(9) The laser 103 for the light source device is provided with various kinds of configurations, depending on the configuration of an image forming apparatus, among others. For example, a case surrounding the laser 103 may be used as a power source terminal (e.g., 5 V). In this case, however, the laser 103 does not emit light when the case surrounding it is brought to the ground level. It is therefore necessary to isolate the case from the ground level not only when the device is assembled but also when it is mounted to the apparatus body. If the base 101 and flange 105 are formed of metal radiating heat efficiently, then the device must include a portion for insulating the case of the laser 103 because the entire device is conductive. In addition, the base 101, flange 105 and screws 104 must be formed of the same metal at the sacrifice of cost, as stated in the above item (8).

(10) To adjust the focus of the collimator lens 108 (direction z), the parallelism (collimation characteristic) of the laser beam shaped by the aperture 114 a is detected. Generally, because the laser beam coming out of the aperture 114 a tends to spread due to diffraction, the parallelism of the beam differs from the case including the aperture 114 a to the case lacking it. Further, the degree of parallelism depends on the characteristic of the individual laser 103. The parallelism of the laser beam necessary for the light source device is the characteristic of the beam coming out of the aperture 114 a; that is, the light transmitted through the peripheral portion of the lens 108 is not necessary. The peripheral portion of the lens 108 is noticeably affected by aberration and greatly differs from one lens to another lens. Therefore, even when the parallelism of the entire beam is directed and satisfies the required accuracy, it is sometimes unsatisfactory when it comes to the part of the beam around the center. It follows that ideally the focus of the lens 108 should be adjusted after the aperture forming member 114 has been mounted. However, because the aperture forming member 114 covers the lens 108, the lens 108 cannot be adjusted after the mounting of the aperture 114 a. As a result, the parallelism of the laser beam varies after the mounting of the aperture 114 a.

(11) The light source device is fastened to the apparatus body by screws with the surface 105 a of the flange 105 serving as a reference. Screws are driven into the reference surface 105 a from above the apparatus body or from one side of the apparatus body, depending on the configuration of the apparatus body. However, the device can be fastened only from the side of the apparatus body because the reference surface 105 a is perpendicular to the optical axis of the laser beam. When the flange 105 must be fastened from above the apparatus body, an intermediary mounting member is required. This not only increases the cost but also lowers the accuracy of optical axis characteristic due to the intermediary member. As a result, the device lacks the general-purpose applicability. This is also true with the light source device shown in FIG. 2 because it is configured to be mounted from above the apparatus body.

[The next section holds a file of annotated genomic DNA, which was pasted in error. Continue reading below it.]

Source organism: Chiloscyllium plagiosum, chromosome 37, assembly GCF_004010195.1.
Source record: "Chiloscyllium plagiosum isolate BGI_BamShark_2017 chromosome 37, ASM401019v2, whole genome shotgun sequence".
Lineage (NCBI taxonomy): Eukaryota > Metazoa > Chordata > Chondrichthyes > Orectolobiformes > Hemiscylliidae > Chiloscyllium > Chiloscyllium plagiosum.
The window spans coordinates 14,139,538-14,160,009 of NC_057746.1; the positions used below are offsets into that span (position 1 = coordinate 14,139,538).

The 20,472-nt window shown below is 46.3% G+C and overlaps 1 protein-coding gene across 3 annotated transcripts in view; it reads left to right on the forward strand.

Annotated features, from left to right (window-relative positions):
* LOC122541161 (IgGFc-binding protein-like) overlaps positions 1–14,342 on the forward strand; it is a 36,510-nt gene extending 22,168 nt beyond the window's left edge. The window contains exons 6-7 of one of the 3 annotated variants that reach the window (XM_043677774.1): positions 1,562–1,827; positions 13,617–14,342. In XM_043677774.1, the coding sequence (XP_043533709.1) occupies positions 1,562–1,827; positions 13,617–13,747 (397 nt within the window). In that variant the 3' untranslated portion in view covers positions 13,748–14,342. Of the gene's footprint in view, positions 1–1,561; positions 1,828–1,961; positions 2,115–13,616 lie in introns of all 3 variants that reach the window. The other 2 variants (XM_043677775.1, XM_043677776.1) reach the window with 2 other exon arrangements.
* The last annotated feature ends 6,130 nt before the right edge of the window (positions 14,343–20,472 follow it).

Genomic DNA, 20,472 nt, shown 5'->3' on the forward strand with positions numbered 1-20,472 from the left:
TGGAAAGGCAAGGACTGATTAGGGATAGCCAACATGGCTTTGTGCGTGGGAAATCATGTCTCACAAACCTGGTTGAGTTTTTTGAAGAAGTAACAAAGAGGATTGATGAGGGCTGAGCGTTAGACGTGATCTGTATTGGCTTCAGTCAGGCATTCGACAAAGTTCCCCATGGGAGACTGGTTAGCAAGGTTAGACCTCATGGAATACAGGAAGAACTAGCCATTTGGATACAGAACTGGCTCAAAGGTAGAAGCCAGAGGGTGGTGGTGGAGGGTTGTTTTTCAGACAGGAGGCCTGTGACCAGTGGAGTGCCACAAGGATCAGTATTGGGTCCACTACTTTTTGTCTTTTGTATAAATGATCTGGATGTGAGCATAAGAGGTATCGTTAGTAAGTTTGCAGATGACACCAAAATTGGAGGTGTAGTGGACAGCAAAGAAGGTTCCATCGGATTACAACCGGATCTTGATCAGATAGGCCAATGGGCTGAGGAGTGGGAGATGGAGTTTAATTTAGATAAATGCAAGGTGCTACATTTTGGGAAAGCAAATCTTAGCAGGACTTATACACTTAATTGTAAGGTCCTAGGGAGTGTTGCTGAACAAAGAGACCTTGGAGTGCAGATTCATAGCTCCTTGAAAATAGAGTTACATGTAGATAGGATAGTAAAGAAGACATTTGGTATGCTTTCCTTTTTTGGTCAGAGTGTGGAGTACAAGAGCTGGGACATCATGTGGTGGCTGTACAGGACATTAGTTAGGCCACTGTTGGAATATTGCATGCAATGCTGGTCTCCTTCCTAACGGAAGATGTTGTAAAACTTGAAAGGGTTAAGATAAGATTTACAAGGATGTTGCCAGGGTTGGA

(12) The laser 103 is easily deteriorated or damaged by static electricity or similar electrical noise. Ideally therefore, the device should be assembled and adjusted fully automatically so as to be isolated from static electricity issuing from the human body. The automatic assembly and adjustment will save labor cost and will improve quality and yield of products. In an automatic machine, the reference surface for setting workpieces including light source devices should advantageously be horizontal, considering the loading and unloading of the workpieces. When the production of the light source device having the reference surface 105 a perpendicular to the optical axis is automated, it should preferably be set face down (causing the laser beam to issue downward) in order to facilitate the production. However, such a configuration requires the adhesive to be introduced into the assembly downward or sideways after the adjustment of the collimator lens 108. This is not practical, considering the drop of the adhesive. Moreover, the aperture must be mounted to the assembly from below the assembly after the injection of the adhesive, complicating the automatic machine or requiring an extra step.

Preferred embodiments of the light source device in accordance with the present invention will be described which are free from the problems discussed above.

1st Embodiment